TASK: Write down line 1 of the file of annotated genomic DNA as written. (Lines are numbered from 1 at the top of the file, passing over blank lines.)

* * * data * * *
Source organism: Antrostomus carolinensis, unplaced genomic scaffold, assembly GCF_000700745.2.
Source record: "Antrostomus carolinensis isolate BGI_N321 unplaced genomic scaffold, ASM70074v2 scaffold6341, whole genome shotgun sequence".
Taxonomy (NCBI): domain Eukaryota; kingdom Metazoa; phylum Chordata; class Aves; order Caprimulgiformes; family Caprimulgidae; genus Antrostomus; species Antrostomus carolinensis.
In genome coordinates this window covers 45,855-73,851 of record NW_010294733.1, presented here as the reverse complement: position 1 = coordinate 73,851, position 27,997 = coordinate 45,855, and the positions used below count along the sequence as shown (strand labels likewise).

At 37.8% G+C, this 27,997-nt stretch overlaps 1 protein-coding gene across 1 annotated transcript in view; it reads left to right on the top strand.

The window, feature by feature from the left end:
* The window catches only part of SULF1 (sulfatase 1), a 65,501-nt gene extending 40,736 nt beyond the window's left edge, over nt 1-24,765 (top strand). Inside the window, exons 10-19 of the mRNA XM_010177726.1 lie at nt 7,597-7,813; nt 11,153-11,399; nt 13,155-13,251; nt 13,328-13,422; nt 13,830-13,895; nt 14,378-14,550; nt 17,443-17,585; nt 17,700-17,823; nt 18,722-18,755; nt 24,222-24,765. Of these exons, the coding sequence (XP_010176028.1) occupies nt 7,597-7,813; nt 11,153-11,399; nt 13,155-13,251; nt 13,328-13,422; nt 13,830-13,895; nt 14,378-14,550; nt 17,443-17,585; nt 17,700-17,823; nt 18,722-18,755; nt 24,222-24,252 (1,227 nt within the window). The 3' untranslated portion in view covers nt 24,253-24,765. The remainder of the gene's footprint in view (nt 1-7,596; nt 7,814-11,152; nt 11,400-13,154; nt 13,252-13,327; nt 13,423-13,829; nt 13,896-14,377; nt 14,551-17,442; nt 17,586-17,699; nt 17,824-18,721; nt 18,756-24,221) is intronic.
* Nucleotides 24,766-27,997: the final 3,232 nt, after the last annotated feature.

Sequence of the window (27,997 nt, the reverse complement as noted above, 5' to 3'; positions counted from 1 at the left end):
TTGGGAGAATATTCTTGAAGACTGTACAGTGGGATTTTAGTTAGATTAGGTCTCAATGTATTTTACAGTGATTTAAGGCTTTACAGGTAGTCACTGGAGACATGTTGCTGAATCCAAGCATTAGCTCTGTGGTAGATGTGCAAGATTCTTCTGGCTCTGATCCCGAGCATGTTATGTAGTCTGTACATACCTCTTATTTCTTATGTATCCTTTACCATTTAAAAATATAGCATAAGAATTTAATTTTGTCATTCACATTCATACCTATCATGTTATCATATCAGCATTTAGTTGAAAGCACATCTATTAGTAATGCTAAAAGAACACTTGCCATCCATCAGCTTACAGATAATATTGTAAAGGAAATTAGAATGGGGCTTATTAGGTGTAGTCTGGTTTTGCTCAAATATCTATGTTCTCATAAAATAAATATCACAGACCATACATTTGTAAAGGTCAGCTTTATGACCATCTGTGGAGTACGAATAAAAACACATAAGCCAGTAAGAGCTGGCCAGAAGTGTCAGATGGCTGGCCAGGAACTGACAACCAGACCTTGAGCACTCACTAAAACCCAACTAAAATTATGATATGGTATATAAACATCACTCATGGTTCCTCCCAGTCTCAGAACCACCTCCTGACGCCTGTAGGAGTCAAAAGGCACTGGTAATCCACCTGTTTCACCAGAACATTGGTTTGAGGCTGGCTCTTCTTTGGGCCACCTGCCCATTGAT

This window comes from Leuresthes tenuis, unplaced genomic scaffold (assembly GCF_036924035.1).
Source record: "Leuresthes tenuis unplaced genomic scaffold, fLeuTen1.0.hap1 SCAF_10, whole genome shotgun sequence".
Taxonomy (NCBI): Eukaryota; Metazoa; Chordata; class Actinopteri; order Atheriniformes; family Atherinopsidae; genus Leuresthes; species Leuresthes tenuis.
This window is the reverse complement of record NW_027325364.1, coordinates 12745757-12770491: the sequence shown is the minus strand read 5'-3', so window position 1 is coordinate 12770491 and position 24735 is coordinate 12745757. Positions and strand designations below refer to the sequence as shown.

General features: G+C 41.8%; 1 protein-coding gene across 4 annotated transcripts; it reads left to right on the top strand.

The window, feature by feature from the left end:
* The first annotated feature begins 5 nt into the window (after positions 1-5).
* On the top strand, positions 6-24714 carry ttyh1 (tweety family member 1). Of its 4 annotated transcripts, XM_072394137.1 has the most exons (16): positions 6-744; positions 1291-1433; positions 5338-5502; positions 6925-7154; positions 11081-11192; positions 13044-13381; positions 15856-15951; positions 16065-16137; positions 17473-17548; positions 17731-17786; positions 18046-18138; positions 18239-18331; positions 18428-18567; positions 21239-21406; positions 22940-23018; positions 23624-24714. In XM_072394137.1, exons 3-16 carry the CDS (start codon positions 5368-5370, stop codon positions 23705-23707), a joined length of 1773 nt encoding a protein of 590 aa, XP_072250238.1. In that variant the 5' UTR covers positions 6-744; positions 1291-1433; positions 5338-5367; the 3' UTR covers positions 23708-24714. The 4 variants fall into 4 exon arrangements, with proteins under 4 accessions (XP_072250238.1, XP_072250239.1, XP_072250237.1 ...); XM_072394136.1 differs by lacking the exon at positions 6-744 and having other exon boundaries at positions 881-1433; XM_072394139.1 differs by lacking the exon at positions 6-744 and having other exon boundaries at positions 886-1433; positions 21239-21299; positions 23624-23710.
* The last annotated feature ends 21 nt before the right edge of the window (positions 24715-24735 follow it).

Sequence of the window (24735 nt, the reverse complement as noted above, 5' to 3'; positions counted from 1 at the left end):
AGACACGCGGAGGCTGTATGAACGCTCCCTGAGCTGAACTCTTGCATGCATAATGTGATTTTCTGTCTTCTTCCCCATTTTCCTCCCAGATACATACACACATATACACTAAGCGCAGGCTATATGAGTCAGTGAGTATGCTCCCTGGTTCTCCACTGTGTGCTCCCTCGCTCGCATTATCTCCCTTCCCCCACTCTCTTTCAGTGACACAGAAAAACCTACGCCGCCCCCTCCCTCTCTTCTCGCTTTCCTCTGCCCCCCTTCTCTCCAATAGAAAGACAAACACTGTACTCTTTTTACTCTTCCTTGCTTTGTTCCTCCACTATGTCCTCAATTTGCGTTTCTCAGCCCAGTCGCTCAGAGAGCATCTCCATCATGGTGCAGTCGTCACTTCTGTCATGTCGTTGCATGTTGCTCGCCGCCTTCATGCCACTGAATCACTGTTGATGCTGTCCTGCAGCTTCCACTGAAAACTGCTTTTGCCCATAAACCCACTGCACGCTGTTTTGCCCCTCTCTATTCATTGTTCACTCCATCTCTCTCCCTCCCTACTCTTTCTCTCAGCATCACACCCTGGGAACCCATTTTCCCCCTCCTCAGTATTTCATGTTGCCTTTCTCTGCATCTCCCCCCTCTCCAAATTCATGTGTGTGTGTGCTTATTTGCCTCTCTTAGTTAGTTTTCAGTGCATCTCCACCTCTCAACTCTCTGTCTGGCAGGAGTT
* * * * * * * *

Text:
Source organism: Antrostomus carolinensis, unplaced genomic scaffold, assembly GCF_000700745.2.